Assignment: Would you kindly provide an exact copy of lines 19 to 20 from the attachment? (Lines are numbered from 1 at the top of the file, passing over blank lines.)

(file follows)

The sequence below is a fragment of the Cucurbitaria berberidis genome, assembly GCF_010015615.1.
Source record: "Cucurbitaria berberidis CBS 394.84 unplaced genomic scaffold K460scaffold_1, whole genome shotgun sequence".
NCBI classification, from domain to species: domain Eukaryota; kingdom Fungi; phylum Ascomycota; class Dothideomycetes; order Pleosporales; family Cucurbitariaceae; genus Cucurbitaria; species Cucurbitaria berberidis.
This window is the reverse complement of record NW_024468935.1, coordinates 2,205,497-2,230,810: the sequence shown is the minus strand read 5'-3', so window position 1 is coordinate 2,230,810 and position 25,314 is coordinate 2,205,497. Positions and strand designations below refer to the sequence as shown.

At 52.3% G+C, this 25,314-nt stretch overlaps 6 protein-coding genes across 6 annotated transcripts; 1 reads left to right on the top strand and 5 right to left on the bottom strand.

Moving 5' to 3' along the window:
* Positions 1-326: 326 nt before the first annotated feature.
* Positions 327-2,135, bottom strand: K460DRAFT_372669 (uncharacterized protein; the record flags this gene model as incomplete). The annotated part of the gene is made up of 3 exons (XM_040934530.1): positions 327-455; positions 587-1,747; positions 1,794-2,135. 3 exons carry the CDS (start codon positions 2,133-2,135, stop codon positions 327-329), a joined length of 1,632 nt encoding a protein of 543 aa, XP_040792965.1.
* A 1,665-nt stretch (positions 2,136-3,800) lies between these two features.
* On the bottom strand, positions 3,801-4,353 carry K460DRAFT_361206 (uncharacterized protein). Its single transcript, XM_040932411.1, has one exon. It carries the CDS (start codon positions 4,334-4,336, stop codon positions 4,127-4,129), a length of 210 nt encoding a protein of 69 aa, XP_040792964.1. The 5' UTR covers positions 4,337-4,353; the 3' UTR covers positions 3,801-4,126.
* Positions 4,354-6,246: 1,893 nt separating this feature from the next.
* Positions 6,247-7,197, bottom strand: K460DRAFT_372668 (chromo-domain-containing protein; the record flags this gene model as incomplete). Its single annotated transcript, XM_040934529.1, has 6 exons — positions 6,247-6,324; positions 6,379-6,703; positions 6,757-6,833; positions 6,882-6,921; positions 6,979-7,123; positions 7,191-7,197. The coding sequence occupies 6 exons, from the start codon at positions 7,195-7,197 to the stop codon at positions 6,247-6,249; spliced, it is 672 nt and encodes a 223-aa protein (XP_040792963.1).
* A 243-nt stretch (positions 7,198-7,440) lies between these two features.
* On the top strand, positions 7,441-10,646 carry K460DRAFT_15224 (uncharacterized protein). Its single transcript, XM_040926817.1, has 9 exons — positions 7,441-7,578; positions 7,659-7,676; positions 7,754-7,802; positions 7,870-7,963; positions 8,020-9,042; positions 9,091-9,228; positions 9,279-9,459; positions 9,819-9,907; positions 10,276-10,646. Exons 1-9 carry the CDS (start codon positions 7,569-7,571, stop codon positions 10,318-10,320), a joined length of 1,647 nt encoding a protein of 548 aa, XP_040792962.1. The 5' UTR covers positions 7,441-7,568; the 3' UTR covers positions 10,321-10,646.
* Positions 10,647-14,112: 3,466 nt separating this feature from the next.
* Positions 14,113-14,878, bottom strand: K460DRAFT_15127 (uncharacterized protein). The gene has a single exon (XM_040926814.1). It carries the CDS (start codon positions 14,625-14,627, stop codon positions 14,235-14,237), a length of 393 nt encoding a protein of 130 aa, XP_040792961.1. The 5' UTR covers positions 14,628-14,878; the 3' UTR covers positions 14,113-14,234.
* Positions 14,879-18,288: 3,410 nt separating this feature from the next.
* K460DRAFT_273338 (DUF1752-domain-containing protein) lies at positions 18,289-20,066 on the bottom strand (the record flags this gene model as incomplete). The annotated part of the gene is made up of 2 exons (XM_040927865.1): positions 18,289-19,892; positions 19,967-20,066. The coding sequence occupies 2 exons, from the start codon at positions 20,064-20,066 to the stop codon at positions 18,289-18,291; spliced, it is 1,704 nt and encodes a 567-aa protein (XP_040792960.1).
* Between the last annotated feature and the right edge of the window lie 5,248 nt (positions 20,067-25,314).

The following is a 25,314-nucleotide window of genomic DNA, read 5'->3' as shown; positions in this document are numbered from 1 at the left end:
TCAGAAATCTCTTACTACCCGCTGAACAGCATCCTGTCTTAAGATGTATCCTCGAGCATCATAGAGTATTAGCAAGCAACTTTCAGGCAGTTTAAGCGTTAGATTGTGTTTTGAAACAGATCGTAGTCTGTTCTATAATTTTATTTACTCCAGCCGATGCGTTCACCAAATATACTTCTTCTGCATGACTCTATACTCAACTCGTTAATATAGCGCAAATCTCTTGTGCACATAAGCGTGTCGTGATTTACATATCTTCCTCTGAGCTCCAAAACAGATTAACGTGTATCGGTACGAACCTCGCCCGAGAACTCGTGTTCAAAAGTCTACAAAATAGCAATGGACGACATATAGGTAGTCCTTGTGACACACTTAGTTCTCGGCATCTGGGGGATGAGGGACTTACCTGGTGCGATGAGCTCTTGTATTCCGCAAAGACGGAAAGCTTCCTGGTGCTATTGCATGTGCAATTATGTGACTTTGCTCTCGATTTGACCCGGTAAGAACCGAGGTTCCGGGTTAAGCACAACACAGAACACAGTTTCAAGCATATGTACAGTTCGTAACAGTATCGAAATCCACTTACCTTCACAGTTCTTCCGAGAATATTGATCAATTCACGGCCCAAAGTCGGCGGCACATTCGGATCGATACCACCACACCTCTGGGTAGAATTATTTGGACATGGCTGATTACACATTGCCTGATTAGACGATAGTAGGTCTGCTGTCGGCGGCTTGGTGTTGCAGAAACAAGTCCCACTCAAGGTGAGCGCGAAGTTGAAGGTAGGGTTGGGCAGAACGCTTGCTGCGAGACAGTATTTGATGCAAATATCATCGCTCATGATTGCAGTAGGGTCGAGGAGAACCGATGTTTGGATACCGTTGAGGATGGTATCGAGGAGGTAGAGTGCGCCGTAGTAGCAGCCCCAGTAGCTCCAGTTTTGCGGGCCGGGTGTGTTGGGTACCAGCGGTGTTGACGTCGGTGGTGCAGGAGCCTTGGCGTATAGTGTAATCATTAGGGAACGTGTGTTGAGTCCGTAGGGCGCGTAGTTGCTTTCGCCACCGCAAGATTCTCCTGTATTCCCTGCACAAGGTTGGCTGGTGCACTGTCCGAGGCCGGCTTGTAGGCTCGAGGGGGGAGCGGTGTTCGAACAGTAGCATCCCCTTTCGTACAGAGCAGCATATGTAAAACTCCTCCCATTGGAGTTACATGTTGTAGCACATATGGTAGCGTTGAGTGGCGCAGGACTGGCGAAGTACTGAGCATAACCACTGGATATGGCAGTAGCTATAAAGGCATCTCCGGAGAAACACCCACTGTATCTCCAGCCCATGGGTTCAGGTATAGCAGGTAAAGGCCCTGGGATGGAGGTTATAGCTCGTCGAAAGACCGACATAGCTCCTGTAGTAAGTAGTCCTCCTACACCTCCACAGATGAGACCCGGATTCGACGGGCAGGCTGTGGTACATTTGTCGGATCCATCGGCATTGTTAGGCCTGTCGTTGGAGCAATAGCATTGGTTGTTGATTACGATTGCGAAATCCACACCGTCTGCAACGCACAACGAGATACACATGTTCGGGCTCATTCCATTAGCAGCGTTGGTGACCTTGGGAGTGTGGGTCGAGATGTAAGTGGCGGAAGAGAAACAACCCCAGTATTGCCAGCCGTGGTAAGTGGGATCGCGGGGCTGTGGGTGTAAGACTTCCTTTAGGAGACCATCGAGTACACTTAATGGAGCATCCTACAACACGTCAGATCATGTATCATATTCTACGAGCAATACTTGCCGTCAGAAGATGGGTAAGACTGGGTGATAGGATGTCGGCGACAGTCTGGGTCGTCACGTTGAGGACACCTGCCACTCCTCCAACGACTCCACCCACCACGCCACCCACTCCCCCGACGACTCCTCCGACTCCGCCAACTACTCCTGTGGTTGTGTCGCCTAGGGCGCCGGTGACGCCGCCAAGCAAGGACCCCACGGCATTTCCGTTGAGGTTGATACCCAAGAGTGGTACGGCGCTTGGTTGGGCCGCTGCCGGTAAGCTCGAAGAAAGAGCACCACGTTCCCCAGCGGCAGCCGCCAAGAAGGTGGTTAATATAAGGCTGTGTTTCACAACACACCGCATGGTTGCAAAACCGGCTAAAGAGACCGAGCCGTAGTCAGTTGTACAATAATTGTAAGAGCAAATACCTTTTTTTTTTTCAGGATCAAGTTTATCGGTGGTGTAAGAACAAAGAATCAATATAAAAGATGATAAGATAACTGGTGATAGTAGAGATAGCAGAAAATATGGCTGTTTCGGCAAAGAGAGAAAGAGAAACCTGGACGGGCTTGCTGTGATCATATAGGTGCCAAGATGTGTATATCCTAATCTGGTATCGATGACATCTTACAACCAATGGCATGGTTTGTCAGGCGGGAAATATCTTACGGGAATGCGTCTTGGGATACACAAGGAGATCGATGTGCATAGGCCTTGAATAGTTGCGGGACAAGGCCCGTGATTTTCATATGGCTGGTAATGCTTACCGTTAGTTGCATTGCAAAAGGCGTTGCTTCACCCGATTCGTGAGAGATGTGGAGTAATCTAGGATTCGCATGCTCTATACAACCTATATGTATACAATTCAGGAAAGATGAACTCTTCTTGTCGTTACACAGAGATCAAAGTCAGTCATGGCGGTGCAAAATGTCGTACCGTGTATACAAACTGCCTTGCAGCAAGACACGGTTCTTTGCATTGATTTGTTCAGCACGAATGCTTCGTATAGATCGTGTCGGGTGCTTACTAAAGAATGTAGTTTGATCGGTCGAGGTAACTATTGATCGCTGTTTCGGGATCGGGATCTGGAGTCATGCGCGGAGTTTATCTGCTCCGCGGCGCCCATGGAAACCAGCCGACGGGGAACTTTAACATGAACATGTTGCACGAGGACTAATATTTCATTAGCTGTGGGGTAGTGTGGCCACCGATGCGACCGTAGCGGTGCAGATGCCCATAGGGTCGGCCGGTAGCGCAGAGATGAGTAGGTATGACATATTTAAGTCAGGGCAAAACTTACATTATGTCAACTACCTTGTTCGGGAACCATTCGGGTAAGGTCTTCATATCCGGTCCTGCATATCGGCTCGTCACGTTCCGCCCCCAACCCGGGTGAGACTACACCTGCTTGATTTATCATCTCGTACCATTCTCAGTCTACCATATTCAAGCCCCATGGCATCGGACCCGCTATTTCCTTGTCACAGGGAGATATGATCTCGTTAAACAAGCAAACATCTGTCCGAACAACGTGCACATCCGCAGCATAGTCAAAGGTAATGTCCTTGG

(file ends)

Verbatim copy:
* Between the last annotated feature and the right edge of the window lie 5,248 nt (positions 20,067-25,314).

The following is a 25,314-nucleotide window of genomic DNA, read 5'->3' as shown; positions in this document are numbered from 1 at the left end: